Mathematical physics is the study of mathematical methods for application of problems in physics. There are five distinct branches of mathematical physics: geometrically advanced formulation of classical mechanics, partial differential equations, quantum theory, Relativity and Quantum Relativistic Theories and statistical mechanics. Each branch has its own section of physics problems in which it corresponds to.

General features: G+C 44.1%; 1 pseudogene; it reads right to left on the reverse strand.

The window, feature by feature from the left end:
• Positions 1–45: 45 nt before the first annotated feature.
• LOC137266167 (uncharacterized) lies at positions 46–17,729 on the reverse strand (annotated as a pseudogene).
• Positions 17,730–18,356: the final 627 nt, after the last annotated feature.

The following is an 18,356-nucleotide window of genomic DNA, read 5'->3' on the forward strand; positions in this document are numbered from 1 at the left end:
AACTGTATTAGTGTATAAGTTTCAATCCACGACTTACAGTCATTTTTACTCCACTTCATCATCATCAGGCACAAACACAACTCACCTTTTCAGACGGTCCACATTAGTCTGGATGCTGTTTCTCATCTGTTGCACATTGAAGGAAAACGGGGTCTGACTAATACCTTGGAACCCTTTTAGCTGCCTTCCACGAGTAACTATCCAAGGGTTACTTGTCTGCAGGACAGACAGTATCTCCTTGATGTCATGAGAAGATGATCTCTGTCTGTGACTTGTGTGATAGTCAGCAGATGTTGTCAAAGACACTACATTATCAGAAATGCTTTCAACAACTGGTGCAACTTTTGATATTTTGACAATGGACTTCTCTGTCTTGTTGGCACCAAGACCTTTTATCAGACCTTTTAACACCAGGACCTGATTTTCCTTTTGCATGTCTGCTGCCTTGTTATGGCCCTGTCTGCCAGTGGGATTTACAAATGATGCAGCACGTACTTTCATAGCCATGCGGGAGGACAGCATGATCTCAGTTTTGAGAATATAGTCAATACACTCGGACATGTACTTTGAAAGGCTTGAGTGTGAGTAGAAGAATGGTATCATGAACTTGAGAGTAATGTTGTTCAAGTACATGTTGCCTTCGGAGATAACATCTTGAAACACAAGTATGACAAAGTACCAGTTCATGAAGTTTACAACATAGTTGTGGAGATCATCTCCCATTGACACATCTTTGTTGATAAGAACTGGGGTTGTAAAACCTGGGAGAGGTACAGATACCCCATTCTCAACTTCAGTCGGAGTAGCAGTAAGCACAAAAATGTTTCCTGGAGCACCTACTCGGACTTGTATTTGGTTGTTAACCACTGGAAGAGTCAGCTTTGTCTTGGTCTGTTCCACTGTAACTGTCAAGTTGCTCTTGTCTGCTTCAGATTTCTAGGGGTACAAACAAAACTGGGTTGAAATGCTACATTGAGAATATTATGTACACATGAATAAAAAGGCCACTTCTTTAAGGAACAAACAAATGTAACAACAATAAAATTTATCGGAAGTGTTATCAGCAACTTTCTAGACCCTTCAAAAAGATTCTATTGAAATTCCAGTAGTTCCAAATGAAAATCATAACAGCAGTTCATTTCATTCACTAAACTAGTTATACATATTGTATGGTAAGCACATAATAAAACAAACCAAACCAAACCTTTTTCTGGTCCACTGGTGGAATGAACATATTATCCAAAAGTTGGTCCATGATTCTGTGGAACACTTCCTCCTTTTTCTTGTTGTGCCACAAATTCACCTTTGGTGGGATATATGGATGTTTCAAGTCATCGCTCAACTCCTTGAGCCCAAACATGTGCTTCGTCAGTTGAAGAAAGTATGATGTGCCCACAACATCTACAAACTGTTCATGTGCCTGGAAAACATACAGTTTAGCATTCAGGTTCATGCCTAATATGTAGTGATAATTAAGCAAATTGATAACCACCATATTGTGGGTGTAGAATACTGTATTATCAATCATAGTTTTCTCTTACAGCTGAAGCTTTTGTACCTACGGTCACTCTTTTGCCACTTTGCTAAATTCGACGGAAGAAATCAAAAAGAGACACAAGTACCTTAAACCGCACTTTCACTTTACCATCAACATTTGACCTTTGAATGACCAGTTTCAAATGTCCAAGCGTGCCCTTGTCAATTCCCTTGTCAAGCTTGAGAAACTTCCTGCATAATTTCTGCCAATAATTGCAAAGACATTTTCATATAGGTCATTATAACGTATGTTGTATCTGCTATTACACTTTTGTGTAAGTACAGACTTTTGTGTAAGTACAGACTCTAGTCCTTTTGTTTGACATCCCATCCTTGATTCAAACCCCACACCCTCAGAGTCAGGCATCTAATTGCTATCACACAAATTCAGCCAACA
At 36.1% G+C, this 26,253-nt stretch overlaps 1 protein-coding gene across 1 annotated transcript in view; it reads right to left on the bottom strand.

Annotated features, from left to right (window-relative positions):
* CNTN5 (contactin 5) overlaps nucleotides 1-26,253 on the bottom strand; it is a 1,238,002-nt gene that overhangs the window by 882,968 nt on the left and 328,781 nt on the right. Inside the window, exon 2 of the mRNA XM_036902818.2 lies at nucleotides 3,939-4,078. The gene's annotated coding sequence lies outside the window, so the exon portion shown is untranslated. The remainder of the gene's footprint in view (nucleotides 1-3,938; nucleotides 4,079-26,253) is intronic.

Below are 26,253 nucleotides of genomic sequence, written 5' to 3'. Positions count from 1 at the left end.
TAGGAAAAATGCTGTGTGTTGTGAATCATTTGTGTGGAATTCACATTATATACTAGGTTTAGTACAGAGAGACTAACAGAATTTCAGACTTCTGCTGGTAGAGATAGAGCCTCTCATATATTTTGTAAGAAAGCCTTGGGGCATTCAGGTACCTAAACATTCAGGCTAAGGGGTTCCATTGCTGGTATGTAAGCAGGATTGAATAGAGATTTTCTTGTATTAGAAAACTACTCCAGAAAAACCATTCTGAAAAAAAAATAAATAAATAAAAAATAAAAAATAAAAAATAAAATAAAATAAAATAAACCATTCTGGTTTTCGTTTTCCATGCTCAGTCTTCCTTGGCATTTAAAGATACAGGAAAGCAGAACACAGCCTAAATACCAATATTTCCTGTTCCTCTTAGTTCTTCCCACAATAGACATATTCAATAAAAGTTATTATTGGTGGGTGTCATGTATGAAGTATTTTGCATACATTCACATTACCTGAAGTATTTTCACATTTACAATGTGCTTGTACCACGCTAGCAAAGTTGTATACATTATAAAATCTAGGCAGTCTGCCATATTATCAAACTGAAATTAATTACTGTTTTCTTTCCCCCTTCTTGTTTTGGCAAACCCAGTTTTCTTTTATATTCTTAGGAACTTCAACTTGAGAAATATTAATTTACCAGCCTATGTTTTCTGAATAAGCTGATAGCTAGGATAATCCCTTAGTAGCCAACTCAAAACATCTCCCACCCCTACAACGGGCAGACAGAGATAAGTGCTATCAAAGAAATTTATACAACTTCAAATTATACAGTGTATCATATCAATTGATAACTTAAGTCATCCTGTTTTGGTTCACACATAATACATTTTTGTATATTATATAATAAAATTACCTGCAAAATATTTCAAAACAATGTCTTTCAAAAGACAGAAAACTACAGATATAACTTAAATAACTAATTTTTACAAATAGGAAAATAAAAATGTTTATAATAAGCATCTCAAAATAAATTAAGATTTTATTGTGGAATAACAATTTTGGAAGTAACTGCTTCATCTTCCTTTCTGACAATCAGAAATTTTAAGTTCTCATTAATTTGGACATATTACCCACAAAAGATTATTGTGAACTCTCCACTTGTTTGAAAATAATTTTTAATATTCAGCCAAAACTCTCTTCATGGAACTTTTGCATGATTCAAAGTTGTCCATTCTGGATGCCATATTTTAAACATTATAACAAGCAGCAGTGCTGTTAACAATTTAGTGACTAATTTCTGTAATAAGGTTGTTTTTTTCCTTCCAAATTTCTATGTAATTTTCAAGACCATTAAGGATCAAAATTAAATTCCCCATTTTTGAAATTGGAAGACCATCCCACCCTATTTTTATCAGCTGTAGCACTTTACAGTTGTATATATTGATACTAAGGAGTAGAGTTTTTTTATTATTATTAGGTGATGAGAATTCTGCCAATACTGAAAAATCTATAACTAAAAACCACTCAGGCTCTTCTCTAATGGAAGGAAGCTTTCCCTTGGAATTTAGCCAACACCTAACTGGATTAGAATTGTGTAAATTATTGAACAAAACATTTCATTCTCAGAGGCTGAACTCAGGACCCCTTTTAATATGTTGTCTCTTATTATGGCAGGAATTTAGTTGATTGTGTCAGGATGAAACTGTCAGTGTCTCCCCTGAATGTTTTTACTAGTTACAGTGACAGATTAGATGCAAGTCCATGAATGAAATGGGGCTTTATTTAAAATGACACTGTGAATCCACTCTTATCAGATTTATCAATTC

Mathematical physics is denoted by the nature of research. The research is aimed at studying and solving problems inspired by physics within a mathematically rigorous framework. Therefore, mathematical physics can cover a broad range of topics from pure mathematics to theoretical physics. Mathematical physicist does not conduct experiments like “regular” physicists do. The advent of the computer has created a new application of mathematical physics however that allows highly complex simulations being conducted. These simulations are run off of complex mathematical models to model certain phenomena.

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